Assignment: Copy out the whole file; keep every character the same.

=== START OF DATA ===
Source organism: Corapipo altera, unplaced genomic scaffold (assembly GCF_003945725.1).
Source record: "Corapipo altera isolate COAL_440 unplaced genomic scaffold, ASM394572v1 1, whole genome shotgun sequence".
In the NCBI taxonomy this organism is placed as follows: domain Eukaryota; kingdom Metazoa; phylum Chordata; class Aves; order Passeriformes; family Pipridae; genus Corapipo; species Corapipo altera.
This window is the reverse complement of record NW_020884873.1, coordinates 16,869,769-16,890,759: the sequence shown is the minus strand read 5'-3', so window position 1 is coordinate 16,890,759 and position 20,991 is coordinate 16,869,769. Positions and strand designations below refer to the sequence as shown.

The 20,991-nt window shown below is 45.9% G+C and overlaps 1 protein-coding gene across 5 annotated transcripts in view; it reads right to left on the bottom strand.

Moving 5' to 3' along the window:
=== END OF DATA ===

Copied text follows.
Source organism: Corapipo altera, unplaced genomic scaffold (assembly GCF_003945725.1).
Source record: "Corapipo altera isolate COAL_440 unplaced genomic scaffold, ASM394572v1 1, whole genome shotgun sequence".
In the NCBI taxonomy this organism is placed as follows: domain Eukaryota; kingdom Metazoa; phylum Chordata; class Aves; order Passeriformes; family Pipridae; genus Corapipo; species Corapipo altera.
This window is the reverse complement of record NW_020884873.1, coordinates 16,869,769-16,890,759: the sequence shown is the minus strand read 5'-3', so window position 1 is coordinate 16,890,759 and position 20,991 is coordinate 16,869,769. Positions and strand designations below refer to the sequence as shown.

The 20,991-nt window shown below is 45.9% G+C and overlaps 1 protein-coding gene across 5 annotated transcripts in view; it reads right to left on the bottom strand.

Moving 5' to 3' along the window: